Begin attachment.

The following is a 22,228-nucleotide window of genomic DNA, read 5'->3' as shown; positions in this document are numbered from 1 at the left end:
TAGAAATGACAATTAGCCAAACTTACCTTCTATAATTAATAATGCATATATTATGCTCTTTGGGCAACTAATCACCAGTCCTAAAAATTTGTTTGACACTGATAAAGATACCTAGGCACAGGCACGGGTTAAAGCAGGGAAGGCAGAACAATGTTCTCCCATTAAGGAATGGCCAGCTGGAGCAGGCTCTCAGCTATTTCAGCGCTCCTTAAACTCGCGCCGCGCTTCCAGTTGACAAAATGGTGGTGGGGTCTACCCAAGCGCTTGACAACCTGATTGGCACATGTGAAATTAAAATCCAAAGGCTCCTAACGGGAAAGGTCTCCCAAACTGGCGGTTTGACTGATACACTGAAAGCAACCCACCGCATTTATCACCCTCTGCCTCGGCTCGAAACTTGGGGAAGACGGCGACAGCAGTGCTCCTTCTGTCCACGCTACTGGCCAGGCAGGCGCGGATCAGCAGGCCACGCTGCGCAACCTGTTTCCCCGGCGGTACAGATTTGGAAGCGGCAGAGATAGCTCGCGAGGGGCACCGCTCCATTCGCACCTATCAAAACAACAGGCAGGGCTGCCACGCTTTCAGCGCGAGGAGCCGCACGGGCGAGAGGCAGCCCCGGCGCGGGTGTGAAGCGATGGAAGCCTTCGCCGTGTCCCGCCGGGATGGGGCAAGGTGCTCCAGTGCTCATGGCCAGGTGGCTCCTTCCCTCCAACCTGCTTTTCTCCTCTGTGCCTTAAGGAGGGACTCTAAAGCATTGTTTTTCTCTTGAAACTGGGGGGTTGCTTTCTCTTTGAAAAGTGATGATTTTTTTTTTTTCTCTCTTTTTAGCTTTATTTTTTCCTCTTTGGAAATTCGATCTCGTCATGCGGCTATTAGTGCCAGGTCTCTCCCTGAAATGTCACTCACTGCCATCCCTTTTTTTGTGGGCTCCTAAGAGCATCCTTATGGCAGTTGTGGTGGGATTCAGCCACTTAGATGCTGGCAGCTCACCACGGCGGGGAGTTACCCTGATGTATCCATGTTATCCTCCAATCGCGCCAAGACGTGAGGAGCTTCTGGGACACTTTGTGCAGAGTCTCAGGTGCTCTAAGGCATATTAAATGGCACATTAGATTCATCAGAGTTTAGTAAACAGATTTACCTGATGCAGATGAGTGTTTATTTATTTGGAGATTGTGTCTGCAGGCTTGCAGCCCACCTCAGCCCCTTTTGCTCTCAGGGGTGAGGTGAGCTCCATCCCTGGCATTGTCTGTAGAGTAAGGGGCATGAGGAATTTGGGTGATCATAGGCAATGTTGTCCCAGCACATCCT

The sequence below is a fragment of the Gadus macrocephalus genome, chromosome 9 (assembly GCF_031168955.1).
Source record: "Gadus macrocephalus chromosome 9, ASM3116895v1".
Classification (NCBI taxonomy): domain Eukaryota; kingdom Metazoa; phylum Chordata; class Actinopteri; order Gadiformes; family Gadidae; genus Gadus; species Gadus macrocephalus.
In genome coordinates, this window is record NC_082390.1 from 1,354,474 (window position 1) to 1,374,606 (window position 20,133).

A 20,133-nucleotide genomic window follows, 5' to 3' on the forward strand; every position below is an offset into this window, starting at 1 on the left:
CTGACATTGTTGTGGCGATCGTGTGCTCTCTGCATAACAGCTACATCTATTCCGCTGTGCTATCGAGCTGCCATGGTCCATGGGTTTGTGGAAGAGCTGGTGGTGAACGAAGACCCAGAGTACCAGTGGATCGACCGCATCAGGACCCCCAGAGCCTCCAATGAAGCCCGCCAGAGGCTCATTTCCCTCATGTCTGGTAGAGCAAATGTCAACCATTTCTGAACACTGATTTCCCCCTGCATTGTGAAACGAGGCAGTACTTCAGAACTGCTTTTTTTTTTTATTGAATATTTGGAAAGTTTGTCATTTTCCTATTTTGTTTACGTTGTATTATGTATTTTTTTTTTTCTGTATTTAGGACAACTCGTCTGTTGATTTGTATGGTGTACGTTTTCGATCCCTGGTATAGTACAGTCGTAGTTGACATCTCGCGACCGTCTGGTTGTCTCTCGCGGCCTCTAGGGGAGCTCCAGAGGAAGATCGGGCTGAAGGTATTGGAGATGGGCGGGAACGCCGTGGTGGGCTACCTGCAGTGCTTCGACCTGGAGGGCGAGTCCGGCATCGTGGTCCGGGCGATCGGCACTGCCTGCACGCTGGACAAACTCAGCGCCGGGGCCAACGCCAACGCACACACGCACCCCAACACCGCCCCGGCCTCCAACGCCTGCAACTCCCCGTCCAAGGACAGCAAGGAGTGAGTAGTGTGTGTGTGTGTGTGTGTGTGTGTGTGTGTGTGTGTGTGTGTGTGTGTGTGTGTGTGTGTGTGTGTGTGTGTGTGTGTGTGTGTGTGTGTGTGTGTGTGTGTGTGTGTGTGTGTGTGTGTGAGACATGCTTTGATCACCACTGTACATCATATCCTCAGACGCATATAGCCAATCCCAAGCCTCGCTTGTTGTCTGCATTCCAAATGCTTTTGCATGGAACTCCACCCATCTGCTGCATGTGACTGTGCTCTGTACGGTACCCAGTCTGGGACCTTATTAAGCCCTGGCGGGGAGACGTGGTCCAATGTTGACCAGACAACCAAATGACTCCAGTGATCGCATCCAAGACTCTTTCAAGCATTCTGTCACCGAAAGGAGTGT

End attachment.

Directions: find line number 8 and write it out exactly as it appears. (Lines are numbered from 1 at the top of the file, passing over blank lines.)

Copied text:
CTGACATTGTTGTGGCGATCGTGTGCTCTCTGCATAACAGCTACATCTATTCCGCTGTGCTATCGAGCTGCCATGGTCCATGGGTTTGTGGAAGAGCTGGTGGTGAACGAAGACCCAGAGTACCAGTGGATCGACCGCATCAGGACCCCCAGAGCCTCCAATGAAGCCCGCCAGAGGCTCATTTCCCTCATGTCTGGTAGAGCAAATGTCAACCATTTCTGAACACTGATTTCCCCCTGCATTGTGAAACGAGGCAGTACTTCAGAACTGCTTTTTTTTTTTATTGAATATTTGGAAAGTTTGTCATTTTCCTATTTTGTTTACGTTGTATTATGTATTTTTTTTTTTCTGTATTTAGGACAACTCGTCTGTTGATTTGTATGGTGTACGTTTTCGATCCCTGGTATAGTACAGTCGTAGTTGACATCTCGCGACCGTCTGGTTGTCTCTCGCGGCCTCTAGGGGAGCTCCAGAGGAAGATCGGGCTGAAGGTATTGGAGATGGGCGGGAACGCCGTGGTGGGCTACCTGCAGTGCTTCGACCTGGAGGGCGAGTCCGGCATCGTGGTCCGGGCGATCGGCACTGCCTGCACGCTGGACAAACTCAGCGCCGGGGCCAACGCCAACGCACACACGCACCCCAACACCGCCCCGGCCTCCAACGCCTGCAACTCCCCGTCCAAGGACAGCAAGGAGTGAGTAGTGTGTGTGTGTGTGTGTGTGTGTGTGTGTGTGTGTGTGTGTGTGTGTGTGTGTGTGTGTGTGTGTGTGTGTGTGTGTGTGTGTGTGTGTGTGTGTGTGTGTGTGTGTGTGTGTGTGTGTGTGAGACATGCTTTGATCACCACTGTACATCATATCCTCAGACGCATATAGCCAATCCCAAGCCTCGCTTGTTGTCTGCATTCCAAATGCTTTTGCATGGAACTCCACCCATCTGCTGCATGTGACTGTGCTCTGTACGGTACCCAGTCTGGGACCTTATTAAGCCCTGGCGGGGAGACGTGGTCCAATGTTGACCAGACAACCAAATGACTCCAGTGATCGCATCCAAGACTCTTTCAAGCATTCTGTCACCGAAAGGAGTGT